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Munich and Iraq By: Tony Blankley
Townhall.com | Thursday, August 18, 2005


Summer is the season for World War II anniversary celebrations: May 8, Victory in Europe Day; June 6, D-Day; Aug. 15, Victory in Japan Day. But one WWII anniversary day is rarely celebrated: Sept. 29.

This year, Sept. 29 will be the 67th anniversary of the signing of the Munich Agreement by (in order as their signatures appear on the document): Adolph Hitler, Neville Chamberlain, Edouard Daladier and Benito Mussolini.

Today's politicians please take note: History tends to remember harshly those statesmen who sell out their and other nations -- even if it is done under cover of impeccable diplomatic language and with the best of intentions to assure the peace.

The Munich Agreement called for the "cession to Germany of the Sudetan German [sic.] Territory [of Czechoslovakia]." Paragraphs 3 and 5 of the Agreement established an "international commission" composed of Germany, Britain, France, Italy and Czechoslovakia to work out the final details, oversee the various plebiscites and guarantee the resultant borders.

But on that same day, Sept. 29, Germany's insincerity was already manifest. On that day the four signatories issued an "Annex to the Agreement" in which Germany and Italy withdrew their support for the international commission's work (which they had agreed to earlier in the day when they signed the main agreement) -- pending resolution of "the question of the Polish and Hungarian minorities in Czechoslovakia."

Needless to say the "international commission" did nothing the following March 15, 1939, when Germany swallowed the rest of Czechoslovakia. Only then, when it was too late, did Prime Minister Neville Chamberlain -- who had been proud of his efforts to appease Hitler -- finally realize the plight Britain and the world were in.

But a week after the Munich agreement -- Oct. 5, 1938 -- Chamberlain, on the floor of the House of Commons, had been much more up beat -- even exuberant: "The path which leads to appeasement is long and bristles with obstacles. The question of Czechoslovakia is the latest and perhaps the most dangerous. Now that we have got past it, I feel that it may be possible to make further progress along the road to sanity."

If one substitutes the name Iraq for Czechoslovakia, above, the resultant language probably would closely approximate what President Bush's Iraq war opponents would be saying the week after a "successful" Iraq exit strategy had been completed -- especially the phrase "further progress along the road to sanity." Can't you just hear Sen. Boxer making such a statement?

But "stopping the killing" doesn't always stop the killing, while surrendering to violence rarely leads to "sanity." Sept. 29, 1938's "progress along the road to sanity" ultimately cost the world the death of 60 million souls before it reached VJ Day on Aug. 15, 1945.

Consider the words of a far wiser statesman than the misguided Neville Chamberlain. Last week, in the Washington Post, Dr. Henry Kissinger assessed the likely outcome if we use an exit strategy out of Iraq before we succeed in our mission:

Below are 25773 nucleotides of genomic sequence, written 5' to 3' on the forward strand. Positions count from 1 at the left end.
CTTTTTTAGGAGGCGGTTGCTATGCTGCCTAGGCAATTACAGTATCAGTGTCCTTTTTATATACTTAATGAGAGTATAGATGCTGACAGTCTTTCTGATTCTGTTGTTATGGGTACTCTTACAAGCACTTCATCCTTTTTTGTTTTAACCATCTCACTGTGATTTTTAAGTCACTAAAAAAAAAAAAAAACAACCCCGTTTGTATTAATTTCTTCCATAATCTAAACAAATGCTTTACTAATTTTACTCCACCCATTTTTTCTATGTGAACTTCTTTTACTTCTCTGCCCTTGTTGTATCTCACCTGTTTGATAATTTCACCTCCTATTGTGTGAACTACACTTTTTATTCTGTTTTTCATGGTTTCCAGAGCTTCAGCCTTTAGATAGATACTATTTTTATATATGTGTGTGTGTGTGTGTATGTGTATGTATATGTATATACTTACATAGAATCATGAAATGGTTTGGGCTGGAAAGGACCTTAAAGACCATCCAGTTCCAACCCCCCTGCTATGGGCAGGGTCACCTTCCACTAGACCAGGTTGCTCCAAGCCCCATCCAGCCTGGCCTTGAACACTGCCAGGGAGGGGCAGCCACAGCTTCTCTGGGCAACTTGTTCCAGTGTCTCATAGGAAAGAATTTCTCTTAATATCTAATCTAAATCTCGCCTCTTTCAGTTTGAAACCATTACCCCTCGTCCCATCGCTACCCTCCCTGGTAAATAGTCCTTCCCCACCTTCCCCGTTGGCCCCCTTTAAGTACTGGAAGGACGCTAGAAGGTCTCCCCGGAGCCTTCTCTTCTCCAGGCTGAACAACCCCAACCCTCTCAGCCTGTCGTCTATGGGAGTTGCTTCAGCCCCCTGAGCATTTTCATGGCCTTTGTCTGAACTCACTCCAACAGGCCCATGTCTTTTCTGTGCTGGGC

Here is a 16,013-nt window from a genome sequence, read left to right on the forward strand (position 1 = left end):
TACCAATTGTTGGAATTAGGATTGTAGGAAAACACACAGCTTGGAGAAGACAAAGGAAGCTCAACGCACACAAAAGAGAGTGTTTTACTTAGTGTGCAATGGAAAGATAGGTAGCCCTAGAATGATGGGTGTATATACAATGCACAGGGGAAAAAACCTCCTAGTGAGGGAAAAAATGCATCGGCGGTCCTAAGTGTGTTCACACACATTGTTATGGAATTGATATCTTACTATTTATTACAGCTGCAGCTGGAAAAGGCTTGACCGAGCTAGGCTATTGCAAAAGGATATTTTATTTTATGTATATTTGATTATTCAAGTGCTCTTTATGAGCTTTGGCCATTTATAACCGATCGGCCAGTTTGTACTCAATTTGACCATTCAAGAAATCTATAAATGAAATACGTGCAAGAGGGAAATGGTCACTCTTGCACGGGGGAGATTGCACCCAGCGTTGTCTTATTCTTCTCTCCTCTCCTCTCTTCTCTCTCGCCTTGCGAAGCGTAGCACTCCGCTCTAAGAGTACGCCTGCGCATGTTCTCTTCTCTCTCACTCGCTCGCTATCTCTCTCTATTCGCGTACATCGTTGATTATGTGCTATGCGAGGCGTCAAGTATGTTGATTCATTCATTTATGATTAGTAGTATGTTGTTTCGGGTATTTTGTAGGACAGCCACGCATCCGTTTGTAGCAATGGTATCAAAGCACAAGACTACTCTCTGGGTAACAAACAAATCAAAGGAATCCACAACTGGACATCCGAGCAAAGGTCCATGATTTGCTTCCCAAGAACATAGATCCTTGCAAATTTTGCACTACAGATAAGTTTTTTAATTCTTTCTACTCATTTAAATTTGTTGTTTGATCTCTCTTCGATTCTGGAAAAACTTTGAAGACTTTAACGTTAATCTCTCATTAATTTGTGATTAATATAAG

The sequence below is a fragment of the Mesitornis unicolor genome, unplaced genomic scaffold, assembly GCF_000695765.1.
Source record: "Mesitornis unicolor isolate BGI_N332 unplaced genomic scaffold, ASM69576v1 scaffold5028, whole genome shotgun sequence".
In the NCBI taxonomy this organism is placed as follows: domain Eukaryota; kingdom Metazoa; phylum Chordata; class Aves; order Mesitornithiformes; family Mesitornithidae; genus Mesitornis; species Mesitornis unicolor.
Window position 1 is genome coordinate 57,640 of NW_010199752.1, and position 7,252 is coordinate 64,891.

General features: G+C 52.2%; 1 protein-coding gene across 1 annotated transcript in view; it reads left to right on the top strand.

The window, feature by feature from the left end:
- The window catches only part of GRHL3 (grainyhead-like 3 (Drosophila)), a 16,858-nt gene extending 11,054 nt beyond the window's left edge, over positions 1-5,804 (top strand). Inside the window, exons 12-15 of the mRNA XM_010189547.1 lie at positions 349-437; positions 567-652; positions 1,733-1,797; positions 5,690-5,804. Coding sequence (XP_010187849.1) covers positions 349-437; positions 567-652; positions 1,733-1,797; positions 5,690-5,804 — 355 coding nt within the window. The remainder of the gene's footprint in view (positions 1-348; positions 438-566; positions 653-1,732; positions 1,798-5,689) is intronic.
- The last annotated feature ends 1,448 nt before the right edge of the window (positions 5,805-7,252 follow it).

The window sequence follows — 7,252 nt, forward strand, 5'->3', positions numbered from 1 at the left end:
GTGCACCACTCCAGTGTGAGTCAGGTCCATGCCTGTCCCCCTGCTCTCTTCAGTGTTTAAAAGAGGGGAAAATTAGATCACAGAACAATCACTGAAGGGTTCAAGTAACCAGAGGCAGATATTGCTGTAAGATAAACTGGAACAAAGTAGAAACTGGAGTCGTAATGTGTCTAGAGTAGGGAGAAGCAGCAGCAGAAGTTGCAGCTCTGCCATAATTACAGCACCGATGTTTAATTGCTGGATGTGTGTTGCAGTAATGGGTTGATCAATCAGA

"The war in Iraq is less about geopolitics than about the clash of ideologies, culture and religious beliefs. Because of the long reach of the Islamist challenge, the outcome in Iraq will have an even deeper significance than that in Vietnam. If a Taliban-type government or a fundamentalist radical state were to emerge in Baghdad or any part of Iraq, shock waves would ripple through the Islamic world. Radical forces in Islamic countries or Islamic minorities in non-Islamic countries would be emboldened in their attacks on existing governments. The safety and internal stability of all societies within reach of militant Islam would be imperiled."

Those people today calling for a quick exit from Iraq after the shortest possible decent interval apparently can't imagine anything worse than the sad loss of American troops at the current level in Iraq. Just "stop the killing" and "return to sanity." I don't accuse such people of being foolish -- merely lacking in imagination and foresight. Neville Chamberlain was no fool -- he was just wrong.

Confronting Hitler in 1938 over Czechoslovakia was dangerous. If Hitler didn't back down, British troops would die in the following confrontation. Chamberlain was a man of peace, and he kept the peace for another 11 months.

The road to the bloody hell of World War II was paved with Neville Chamberlain's very good intentions to keep the peace.

If the Iraq exit strategy crowd wins the day (and if, as I believe, Henry Kissinger's vision is a prescient one), 60 years from now no one will be celebrating "Exit Strategy Day." But its advocates will certainly share poor old Neville's dingy place in historic memory.


Tony Blankley is the editorial page editor of The Washington Times.


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